Competitive Gravedigging Is a Real Thing in Europe
Looking to, uh, undertake a new sport? Consider competitive grave-digging. Last Friday, the Associated Press reports that Hungary held its first national grave-digging competition in Debrecen, the country’s second-largest city after Budapest. The winners will go on to compete in a regional championship held in Slovakia later this year.
The bizarre event came courtesy of the Hungarian Association of Cemetery Maintainers and Operators. Organizer Iren Kari told the Associated Press that the organization hopes the contest will bring awareness and respect for the work gravediggers do. Kari told the outlet that it's difficult to find young people who are interested in manual labor, and willing to replace retiring diggers. Plus, the increasing ubiquity of cremations threatens the job’s very existence. But as the BBC points out, gravediggers are as necessary as ever, as crowded cemeteries can’t accommodate mechanical diggers.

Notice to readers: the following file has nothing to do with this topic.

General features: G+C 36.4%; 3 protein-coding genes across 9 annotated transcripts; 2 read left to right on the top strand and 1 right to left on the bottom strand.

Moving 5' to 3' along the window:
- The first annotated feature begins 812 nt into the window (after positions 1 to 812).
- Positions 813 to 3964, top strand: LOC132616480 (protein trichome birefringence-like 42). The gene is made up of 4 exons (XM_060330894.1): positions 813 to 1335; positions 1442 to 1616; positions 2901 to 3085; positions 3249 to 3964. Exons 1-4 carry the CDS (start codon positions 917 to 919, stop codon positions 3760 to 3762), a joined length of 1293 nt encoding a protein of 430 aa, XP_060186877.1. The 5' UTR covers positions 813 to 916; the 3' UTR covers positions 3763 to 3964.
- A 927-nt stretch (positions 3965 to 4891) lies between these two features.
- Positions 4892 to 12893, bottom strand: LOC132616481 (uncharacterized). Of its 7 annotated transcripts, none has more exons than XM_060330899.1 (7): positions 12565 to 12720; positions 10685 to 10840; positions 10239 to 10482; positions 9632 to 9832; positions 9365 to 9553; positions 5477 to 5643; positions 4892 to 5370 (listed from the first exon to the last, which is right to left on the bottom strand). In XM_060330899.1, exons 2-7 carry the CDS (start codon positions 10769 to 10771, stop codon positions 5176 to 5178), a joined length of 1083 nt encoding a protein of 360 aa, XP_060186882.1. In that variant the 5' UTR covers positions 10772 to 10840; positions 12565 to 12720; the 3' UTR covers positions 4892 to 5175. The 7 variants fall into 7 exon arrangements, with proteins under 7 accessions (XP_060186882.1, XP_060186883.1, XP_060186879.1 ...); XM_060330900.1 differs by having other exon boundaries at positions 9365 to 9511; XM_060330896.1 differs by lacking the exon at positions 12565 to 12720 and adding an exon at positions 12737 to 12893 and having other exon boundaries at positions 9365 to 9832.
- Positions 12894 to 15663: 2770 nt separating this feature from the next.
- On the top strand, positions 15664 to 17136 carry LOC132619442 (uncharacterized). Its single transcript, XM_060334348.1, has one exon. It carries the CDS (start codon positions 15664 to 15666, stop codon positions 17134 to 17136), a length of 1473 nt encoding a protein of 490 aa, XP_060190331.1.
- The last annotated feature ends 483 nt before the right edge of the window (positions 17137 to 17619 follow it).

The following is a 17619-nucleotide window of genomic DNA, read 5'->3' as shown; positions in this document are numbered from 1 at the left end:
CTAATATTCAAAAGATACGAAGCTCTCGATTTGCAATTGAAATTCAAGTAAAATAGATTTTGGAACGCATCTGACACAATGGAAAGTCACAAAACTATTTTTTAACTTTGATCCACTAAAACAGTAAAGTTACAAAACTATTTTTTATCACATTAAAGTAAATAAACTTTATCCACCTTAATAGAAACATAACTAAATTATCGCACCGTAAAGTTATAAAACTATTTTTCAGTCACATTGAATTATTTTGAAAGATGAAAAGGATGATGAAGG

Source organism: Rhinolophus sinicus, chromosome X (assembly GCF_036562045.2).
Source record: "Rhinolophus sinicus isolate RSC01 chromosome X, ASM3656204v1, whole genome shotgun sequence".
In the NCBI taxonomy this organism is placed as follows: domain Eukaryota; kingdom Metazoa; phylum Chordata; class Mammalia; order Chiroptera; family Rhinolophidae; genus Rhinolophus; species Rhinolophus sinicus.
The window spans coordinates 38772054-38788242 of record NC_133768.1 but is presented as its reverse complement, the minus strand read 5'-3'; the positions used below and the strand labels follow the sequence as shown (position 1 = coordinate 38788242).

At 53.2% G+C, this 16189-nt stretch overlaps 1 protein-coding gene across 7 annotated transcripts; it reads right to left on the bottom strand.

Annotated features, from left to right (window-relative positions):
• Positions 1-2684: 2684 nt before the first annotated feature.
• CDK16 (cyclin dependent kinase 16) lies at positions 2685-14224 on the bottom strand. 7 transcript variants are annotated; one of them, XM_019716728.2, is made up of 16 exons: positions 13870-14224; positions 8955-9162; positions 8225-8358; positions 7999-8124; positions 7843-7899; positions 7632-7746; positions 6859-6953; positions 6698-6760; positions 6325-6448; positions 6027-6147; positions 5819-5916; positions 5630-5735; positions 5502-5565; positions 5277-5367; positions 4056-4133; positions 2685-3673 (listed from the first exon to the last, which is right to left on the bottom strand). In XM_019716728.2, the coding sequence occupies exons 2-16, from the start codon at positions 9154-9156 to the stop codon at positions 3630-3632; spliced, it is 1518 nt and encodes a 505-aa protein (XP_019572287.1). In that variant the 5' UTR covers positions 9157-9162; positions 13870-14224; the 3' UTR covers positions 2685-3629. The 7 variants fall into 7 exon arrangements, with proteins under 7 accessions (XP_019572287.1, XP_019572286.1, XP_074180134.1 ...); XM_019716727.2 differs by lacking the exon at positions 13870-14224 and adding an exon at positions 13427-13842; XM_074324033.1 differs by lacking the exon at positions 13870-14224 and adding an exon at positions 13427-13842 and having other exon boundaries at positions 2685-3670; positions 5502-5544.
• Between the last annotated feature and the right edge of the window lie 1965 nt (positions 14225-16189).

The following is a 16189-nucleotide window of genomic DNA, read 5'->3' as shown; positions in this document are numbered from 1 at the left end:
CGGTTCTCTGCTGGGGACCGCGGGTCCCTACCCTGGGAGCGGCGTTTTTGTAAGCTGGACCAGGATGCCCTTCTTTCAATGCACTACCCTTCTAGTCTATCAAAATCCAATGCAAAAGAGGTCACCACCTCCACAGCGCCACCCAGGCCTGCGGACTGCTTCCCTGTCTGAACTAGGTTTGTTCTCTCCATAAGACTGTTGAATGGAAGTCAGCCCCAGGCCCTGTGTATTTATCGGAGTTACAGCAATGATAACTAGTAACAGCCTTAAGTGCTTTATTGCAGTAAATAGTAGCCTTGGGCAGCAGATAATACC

Eighteen two-man teams competed in the event, and had to use shovels, rakes, axes, and pickaxes to dig regulation-size graves that were 2 feet, 7 inches wide, 6 feet, 6 inches long, and 5 feet, 3 inches deep. Diggers were judged on speed and style (i.e., how good the finished grave mounds look). The winners, Debrecen locals Laszlo Toth and Janos Racz, reportedly buried their competition in under 34 minutes.
According to Reuters, Toth and Racz will compete against gravediggers from Poland, Slovakia, and the Czech Republic in the international tournament. Check out the contestants' skills in the above video, courtesy of RT News.
[h/t Associated Press]